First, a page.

Growing up, I had always been an avid reader, eagerly devouring one good book after the next. Unfortunately, as the amount of novels and plays I was assigned to read for school increased, my pleasure-reading decreased. To remedy this, I made it a goal of mine to resume reading for fun during my semester abroad in London and I’ve been pretty successful. In the past few months, I’ve read numerous novels, plays, and collections of short stories, most of which I’ve found extremely enjoyable.
All except what I happen to be reading right now: a collection of short stories by Franz Kafka.
I became familiar with the fiction of Mr. Kafka the way that, I assume, most of us have. At some point in high school, I was required to read his most famous short story, “The Metamorphosis,” that odd little existentialist ditty about a man who wakes up to find that he’s been transformed into a giant cockroach, not unlike the ones seen in a NYC subway. When I first read it, I was more than a bit unsure about what made this a good story, but at the indulgence of my English teacher, I wrote a respectful essay about it and moved the heck on.
A couple of weeks ago, I recognized that same copy of “The Metamorphosis” on my bookshelf and decided to pick it up. I hadn’t realized that there were other pieces of fiction by Kafka also printed in the book, so I decided to read some of them and see if my view of this gentleman’s writing ability could be at all swayed.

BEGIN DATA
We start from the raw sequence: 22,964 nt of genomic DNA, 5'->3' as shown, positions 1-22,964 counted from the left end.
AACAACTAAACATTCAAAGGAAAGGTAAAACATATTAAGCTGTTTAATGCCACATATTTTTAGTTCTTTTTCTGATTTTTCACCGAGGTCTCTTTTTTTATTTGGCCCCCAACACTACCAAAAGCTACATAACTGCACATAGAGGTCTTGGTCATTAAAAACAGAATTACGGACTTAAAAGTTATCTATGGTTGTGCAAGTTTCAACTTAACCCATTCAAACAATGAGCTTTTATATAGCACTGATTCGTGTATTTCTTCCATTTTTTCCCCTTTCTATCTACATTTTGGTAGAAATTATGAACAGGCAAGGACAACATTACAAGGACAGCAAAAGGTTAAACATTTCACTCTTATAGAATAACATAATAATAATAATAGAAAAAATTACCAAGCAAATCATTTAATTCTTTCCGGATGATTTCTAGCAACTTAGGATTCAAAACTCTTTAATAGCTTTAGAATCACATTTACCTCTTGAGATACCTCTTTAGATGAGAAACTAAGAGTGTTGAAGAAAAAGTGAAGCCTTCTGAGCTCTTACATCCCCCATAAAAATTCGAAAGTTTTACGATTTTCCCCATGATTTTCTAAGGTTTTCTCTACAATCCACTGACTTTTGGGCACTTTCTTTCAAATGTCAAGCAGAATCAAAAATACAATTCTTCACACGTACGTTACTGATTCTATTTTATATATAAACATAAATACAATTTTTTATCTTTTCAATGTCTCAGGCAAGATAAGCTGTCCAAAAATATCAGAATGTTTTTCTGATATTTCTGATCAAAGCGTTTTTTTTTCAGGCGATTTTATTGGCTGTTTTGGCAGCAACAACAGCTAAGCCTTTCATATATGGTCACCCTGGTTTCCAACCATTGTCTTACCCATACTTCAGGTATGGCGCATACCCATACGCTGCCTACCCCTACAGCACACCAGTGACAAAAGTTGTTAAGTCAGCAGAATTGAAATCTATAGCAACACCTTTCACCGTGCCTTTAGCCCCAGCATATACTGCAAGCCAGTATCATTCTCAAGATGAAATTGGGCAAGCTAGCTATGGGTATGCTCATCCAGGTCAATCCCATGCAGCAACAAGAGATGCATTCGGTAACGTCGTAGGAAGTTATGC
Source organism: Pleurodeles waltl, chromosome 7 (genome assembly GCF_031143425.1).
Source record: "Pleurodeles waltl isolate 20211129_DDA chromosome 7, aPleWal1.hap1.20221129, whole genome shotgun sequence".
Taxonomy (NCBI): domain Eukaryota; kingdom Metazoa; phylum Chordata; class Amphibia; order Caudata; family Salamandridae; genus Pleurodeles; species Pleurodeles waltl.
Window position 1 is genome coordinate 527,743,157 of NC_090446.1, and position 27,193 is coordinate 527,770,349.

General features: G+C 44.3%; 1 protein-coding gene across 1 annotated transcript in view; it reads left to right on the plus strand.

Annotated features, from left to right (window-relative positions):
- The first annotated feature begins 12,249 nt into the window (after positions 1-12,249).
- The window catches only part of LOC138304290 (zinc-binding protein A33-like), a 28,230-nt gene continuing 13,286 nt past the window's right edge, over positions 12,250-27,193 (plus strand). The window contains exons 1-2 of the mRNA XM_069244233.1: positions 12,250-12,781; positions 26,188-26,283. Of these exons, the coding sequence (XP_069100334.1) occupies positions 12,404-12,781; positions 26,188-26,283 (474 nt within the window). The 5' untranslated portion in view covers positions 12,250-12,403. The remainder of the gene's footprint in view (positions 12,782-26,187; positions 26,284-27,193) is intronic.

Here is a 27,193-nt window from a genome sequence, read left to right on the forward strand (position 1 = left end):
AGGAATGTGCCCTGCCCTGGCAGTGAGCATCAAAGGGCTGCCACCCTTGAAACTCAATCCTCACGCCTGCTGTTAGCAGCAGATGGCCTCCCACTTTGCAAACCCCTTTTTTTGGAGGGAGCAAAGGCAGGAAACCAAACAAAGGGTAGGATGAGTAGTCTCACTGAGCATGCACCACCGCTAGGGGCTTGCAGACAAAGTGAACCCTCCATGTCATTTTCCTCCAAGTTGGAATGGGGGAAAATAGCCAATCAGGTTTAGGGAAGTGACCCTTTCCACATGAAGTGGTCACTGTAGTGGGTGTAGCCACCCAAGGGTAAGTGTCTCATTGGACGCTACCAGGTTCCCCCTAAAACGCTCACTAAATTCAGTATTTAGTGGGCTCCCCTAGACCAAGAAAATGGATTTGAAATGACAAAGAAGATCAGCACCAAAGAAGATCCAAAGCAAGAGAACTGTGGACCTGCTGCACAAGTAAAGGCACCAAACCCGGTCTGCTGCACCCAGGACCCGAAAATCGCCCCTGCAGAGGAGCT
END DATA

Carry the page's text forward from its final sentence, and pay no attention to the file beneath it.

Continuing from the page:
After reading four of his other stories, the answer to that is a resounding, “Nope.”
What was that guy’s deal? I don’t deny that Kafka has an amazing way with words and that he artfully paints the picture of the story he’s conveying to his readers. Nor do I deny that his ability to get so deep into his characters’ psyches is awe-inspiring. It’s just: What in the world is he talking about? What is he trying to tell us? What is the purpose of all of these complex and interesting characters who have these incoherent story lines?
It’s like I need a decoder ring to figure out what he might be trying to say, maybe, kinda, if you look at it with your eyes squinted while tilting your head to the left. I need definitive answers and Franz Kafka hasn’t given me a single one, so we are not and will never be friends.